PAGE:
Abu Dhabi, UAEMonday 30 November 2020

Rolls-Royce 'staring down the barrel of a shotgun' amid £2.5bn equity raise

The British aircraft engine manufacturer's share price hit its lowest level since 2004 on Monday, with analysts warning of more gloom to come

The proposed move by Rolls-Royce Holdings to tap investors for up £2.5 billion (Dh11.79bn) to bolster its balance sheet comes as the company “stares down the barrel of a shotgun”, analysts warned on Monday.

One might suggest the company is in freefall. It's not quite there yet, but it is staring down the barrel of a shotgun ...

Saj Ahmad, StrategicAero Research

The British maker of aircraft engines said on Saturday it was in talks with sovereign wealth funds, including Singapore’s GIC, as it mulls “funding options to enhance balance sheet resilience and strength”.

However, analysts warn that the company is “facing a critical time” when the aviation sector is already seriously hampered by the effects of the Covid-19 pandemic.

“Rolls-Royce now has liabilities that exceeds its asset values. Its credit rating is also battered, making new finance options more costly and limited," Saj Ahmad, chief analyst at StrategicAero Research, told The National. "One might suggest the company is in freefall. It's not quite there yet, but it is staring down the barrel of a shotgun because there simply isn't a white knight out there in the aerospace world to save them."

Rolls-Royce shares hit their lowest level since 2004 on Monday – falling 8.41 per cent to £165.00 at 2pm London time - after the company confirmed the possibility of making a rights issue following months of speculation about the state of its finances.

Graphic by The National 
Graphic by The National 

“Amongst other options, we are evaluating the merits of raising equity of up to £2.5bn, through a variety of structures including a rights issue and potentially other forms of equity issuance. Our review also includes new debt issuance,” Rolls-Royce said in a statement on Saturday.

“No final decisions have been taken as to whether or when to proceed with any of these options or as to the precise amount that may be raised.”

It declined to comment further on the equity raise when approached by The National on Monday.

Given the low share price, raising new equity would be a last resort for the company, Agency Partners analyst Nick Cunningham told Reuters.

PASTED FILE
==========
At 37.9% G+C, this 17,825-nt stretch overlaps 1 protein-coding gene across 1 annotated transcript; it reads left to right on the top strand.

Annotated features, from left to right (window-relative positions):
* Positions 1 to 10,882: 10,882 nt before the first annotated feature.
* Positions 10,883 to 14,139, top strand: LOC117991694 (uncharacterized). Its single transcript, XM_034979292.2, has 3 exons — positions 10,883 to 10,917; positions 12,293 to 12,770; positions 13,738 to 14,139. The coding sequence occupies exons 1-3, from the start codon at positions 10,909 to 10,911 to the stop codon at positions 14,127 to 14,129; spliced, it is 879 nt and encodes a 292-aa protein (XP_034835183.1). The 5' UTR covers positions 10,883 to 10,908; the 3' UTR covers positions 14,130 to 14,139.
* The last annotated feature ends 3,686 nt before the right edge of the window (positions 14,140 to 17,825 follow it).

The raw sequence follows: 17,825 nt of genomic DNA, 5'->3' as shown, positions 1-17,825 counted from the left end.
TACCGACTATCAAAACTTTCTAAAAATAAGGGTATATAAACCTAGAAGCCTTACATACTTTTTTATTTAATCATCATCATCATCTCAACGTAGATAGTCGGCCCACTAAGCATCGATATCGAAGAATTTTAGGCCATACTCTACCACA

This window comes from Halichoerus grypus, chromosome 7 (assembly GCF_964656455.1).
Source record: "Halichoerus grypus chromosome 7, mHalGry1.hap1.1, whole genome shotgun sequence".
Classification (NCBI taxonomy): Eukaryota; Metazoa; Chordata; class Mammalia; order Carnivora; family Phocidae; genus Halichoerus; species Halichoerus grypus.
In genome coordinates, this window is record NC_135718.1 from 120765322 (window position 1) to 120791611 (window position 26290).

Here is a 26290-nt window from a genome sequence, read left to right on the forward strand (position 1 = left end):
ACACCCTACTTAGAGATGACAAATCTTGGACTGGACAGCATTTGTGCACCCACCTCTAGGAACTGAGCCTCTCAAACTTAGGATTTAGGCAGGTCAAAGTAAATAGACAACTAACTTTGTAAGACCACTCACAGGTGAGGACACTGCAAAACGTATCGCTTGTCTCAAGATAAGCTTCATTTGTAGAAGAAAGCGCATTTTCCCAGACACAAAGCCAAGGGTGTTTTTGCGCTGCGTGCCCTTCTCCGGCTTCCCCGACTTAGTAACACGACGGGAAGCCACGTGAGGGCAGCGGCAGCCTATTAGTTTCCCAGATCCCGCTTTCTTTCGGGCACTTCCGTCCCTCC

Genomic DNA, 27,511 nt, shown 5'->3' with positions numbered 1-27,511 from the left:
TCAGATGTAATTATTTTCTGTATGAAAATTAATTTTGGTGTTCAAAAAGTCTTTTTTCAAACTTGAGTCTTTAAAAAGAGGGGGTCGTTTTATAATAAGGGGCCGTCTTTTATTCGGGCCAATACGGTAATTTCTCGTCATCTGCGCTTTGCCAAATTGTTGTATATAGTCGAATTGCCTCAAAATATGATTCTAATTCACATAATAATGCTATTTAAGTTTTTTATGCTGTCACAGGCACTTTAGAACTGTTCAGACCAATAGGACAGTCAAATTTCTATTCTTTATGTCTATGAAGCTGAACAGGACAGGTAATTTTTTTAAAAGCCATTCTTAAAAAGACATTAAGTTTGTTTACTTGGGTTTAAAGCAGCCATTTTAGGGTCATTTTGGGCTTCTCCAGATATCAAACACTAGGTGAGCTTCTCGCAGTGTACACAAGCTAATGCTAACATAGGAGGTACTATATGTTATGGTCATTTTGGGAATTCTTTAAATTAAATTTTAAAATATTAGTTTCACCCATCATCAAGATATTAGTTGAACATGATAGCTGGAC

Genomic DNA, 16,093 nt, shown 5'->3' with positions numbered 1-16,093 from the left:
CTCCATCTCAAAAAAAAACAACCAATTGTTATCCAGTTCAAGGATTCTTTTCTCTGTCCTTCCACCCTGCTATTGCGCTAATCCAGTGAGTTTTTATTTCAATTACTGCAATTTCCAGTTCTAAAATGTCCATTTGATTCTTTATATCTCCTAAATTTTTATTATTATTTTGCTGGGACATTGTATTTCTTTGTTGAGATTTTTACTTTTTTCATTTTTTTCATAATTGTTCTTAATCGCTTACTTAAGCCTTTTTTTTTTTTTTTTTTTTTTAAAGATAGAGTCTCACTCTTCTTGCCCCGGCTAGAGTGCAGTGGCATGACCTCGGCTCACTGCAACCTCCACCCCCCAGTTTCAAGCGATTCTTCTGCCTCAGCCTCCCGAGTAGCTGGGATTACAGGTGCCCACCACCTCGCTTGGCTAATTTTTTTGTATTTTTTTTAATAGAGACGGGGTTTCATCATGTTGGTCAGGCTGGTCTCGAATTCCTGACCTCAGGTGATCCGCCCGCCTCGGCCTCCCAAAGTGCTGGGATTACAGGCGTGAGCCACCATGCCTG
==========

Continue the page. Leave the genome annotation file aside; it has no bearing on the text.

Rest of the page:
Britain's best-known engineering company, which also makes engines for ships and powers the UK's nuclear submarines, has been badly affected by the pandemic because airlines pay the company according to how many hours its engines fly. As demand for the wide-body planes its engines power, such as the A380, dwindling, the company has seen the maintenance revenue it collects when they fly disappear. It recorded a post-tax loss of £5.4bn in the first half of 2020.

Like many segments of the UK’s manufacturing sector affected by the pandemic, Rolls-Royce is planning wide-ranging job cuts and moving some production overseas. In May, the company said it would cut at least 9,000 jobs, mainly in civil aviation, amid the slump in air travel. Last month it unveiled plans to sell its Spanish unit ITP Aero and other assets in a move to raise at least £2bn.

In August the company said it had taken “rapid management actions to reduce costs and secure additional liquidity”, starting the second half of 2020 with liquidity of £6.1bn (comprising £4.2bn cash at the end June and a £1.9bn undrawn revolving credit facility) and finalising a £2bn undrawn term loan, partly backed by the UK Export Finance.

However, StrategicAero Research's Mr Ahmad, said more action is needed.

“Rolls-Royce's strategy to sell off assets to generate cash is a limited option - what will they do when there's nothing left to sell?” he said.

Questions should be raised around the company’s decision to be "a sole engine supplier on the abject selling A330neo, the bulk of whose customers are all junk credit rated and themselves now cannot commit to buy the aeroplanes they thought they could", Mr Ahmad said.

"All in, it’s not surprising that Rolls-Royce has burned through so much cash this year," Mr Ahmad said. "Coupled with its questionable strategy to align its major products solely to Airbus ... Rolls-Royce has next to no income while its costs are still there to address. This is why their half year results were devastating and it doesn’t look like the next half is going to be any better either."

Updated: September 22, 2020 06:38 PM

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